Victoria's extended lockdown is now done and dusted, and, by all accounts, it's been very successful. As of this morning, VIC has recorded 45 straight days of no community transmission of COVID-19; with our state-led response even praised by Dr Anthony Fauci, the United States' leading infectious disease expert.
Epidemiological wins aside, though, what did those four months really do to us? Particularly young people? As reported by The Sydney Morning Herald, one of the more tragic effects of 112 days of stay-at-home orders was a surge of eating disorders affecting teenagers and young adults, with a demand for treatment outweighing the support services available.
Christine Morgan, the PM's National Suicide Prevention Adviser, told the publication the number of people presenting to hospitals and other services with eating disorders has increased between 25 and 50 percent. As the Sydney Morning Herald reports: "the situation [in Victoria] is so dire that some of Melbourne's leading private practices specialising in eating disorders have been forced to close their doors to new patients."
Unfortunately, experts say that being unable to access treatment for an eating disorder early will (predictably) give rise to more dire outcomes.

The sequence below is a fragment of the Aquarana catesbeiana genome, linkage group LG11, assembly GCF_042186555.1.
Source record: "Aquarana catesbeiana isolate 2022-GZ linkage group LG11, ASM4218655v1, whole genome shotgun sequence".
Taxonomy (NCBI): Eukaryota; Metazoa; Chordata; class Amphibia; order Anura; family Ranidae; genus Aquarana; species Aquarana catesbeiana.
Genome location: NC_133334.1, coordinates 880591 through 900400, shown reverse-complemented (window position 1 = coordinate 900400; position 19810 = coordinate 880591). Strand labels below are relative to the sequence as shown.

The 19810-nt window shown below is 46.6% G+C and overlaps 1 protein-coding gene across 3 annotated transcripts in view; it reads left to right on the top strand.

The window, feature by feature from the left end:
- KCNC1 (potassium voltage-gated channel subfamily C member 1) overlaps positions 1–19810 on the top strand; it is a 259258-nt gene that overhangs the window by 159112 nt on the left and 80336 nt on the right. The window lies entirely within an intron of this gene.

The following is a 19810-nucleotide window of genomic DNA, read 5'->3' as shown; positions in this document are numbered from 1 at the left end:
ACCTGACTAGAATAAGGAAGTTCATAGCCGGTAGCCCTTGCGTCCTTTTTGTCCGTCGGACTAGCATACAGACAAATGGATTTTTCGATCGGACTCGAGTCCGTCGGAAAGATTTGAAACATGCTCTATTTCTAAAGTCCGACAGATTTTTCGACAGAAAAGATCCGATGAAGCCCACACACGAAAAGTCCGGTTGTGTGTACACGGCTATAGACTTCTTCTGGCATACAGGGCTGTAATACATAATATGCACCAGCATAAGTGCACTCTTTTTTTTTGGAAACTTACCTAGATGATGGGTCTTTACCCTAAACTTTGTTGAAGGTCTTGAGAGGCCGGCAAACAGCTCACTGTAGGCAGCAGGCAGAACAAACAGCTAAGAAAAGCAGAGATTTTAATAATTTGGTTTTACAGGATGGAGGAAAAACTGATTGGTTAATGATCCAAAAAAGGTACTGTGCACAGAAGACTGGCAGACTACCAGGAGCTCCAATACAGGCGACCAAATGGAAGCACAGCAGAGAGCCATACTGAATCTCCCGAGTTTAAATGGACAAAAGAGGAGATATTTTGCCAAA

"Eating disorders are a particularly dangerous form of mental illness," explains the report. "They can progress rapidly and are associated with high mortality rates, including a 32-fold increased risk of suicide."
And as successful as Melbourne's lockdown was for containing the virus, it was also the perfect petri dish for eating disorders to proliferate: "Stress, anxiety, loss of control and dislocation from friends, school and normal life are all potential triggers for disordered eating," writes the SMH, adding that the pandemic "supercharged" an already growing problem.
But in some good news, an eating disorder management plan was introduced in November 2019, where patients can claim up to 40 psychological sessions and 20 dietetics sessions within a 12-month period, signalling the disorders are being taken more seriously than they have in the past.
Like COVID, eating disorders are a public health threat, with only a quarter of those affected getting the support they need. We can only hope their growing prevalence is treated like the crisis it is.
Written by Reena Gupta, a Melbourne-based writer at MTV Australia. Follow her at @purpletank